Letters - December 6, 2019
Removal of service will affect pensioners
So, is the BBC now at declared and unmitigated war with the older generation?
We all know that the licence fee concession is to end next year, but before that - in just a few weeks - the whole of the teletext (‘Red Button’) service is to be withdrawn.
This will affect thousands who, like me, go to the text service many times per day to check the latest news, see the football results and the league tables, check the local weather - short-term and longer-term - see the lottery results and, from time to time, look up travel problems and so on.
All this goes on January 30 and it will mainly affect the older generation who are not computerised and do not have tablets or ultra-smart phones from which to get such information.
We will feel marooned.
“Why this?” you may well ask.
The BBC tells us they are looking to divert their resources more favourably towards online services.
It’s another piece of “Tough luck, oldies”.
We can see that the policy-makers at the top of the BBC are planning.
These people are cautious about political scrutiny (with the risk of their removal) so, as soon as your new MP becomes known, lobby
them about what the BBC is doing.
A heavy weight of correspondence still has the power to affect outcomes.
Centre parkers denying access
I would like to raise the issue of parking at the Sports Centre West Park Drive Blackpool. I attend there on Tuesday and Thursday morning at 9.30am at the Active Blackpool Class. This group consists mainly of senior citizens who have had serious health problems and need to get a bit more mobile. In order to facilitate this I pay a monthly direct debit.
This last couple of months it has been full before 9am and the car park has remained full all day. If I go down and cannot find a space there, then I turn around and go back home. I should not have to do this. We know that when Blackpool opens something new like the Whitegate Drive walk-in centre, they never have enough parking spaces; there is also a school nearby. An overflow car park was provided but this in itself is quite small and part of it is on grass which we would not use with our health issues.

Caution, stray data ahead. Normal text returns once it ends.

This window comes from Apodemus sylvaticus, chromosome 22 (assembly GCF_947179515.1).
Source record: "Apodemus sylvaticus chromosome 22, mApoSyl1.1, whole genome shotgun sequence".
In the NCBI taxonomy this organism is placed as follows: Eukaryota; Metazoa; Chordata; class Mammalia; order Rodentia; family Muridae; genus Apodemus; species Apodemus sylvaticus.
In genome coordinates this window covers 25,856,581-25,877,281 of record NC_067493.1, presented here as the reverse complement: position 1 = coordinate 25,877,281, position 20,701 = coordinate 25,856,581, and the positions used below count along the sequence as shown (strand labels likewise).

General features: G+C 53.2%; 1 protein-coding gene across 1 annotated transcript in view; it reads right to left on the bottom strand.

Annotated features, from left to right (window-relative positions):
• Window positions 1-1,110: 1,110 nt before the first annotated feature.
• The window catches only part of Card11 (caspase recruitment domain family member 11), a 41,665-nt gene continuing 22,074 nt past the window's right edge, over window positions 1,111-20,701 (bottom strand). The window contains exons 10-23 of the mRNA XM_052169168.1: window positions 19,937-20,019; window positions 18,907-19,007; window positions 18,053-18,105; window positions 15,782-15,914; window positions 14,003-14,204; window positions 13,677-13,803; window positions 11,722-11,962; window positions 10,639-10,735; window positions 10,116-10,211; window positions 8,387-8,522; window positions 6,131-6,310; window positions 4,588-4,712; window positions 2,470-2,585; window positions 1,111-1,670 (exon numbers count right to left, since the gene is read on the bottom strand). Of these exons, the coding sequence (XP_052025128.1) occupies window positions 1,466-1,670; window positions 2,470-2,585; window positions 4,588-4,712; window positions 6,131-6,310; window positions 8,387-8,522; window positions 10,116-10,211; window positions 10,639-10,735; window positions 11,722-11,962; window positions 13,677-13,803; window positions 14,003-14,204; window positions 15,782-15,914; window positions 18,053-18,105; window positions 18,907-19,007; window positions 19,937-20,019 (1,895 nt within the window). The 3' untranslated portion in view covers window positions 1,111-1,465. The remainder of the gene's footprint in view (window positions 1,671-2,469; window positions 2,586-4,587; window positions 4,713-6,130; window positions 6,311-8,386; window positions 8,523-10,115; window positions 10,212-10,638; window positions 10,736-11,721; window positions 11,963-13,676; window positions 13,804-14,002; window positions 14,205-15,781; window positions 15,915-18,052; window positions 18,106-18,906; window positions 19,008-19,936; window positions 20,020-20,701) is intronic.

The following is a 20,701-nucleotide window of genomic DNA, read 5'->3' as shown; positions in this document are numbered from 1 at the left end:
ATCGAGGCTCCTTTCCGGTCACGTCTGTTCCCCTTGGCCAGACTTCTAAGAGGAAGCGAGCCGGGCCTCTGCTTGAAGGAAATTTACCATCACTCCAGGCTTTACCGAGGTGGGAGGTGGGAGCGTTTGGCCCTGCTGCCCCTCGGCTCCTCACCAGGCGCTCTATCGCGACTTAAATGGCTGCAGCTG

What we need is something along the lines of what has happened at Moor Park where the parking is restricted to two hours (unless you are going to two consecutive classes then its three hours) When parking you have to book –in at reception and give your car number. The people who park there all day are parking there for free and denying access for people who need to attend the classes and are paying for the privilege.
There are also a large number of other people who attend the Sports Centre to use the facilities there and are also having the same problems.
Corbyn needs urgent help
By announcing that should be become Prime Minister he would immediately close Chequers and ‘give it to a homeless family’, Cornyn has confirmed he is in need of urgent medical help.
No doubt he would do the same with Buckingham Palace.
The actions and views of this man defy belief.
Dr Barry Clayton
Get rid of council chief executives
I wholehertedly agree with the suggestions to abolish the post of chief executive within local authorities, and I cannot understand why the public are not demanding this en masse.
Perhaps people are not aware of the eye-watering salaries and expense bills the executives enjoy, typically equivalent to 70 times a Band D council tax bill. Or maybe they believe that councils could not function without them, a claim that would be hilarious to the hard-working council staff who work for them.
Or perhaps they’re willing to accept the empty cliche that local authorities must pay high salaries to attract the right people. Rather, I believe the ugly situation exists purely because it has evolved unchallenged, with annual salary increases and benefits packages going unnoticed for decades.
It’s time to call time on this extravagance. With their inflated salaries and expenses bills, these CEOs have forgotten that they are public servants, and behave more like captains of industry.
In many cases they hide away from the media, and so are never held to account, and the people who pay their salaries would find it hard to name them, let alone tell you what they do.
Their sky-high salaries are only justified by reference to the team of over-paid, self-justifying executives that exists underneath them, the whole thing constituting a money-sapping gravy-train of mutual back-slapping, and not much else. Get rid of them all.
If these people want to drive around in Bentleys and crave six figure salaries, then let them go and work in industry – taxpayers can no longer afford to indulge them.
Local authorities will function just as well, if not better, without them and there would be a lot more money to spend on services and useful staff.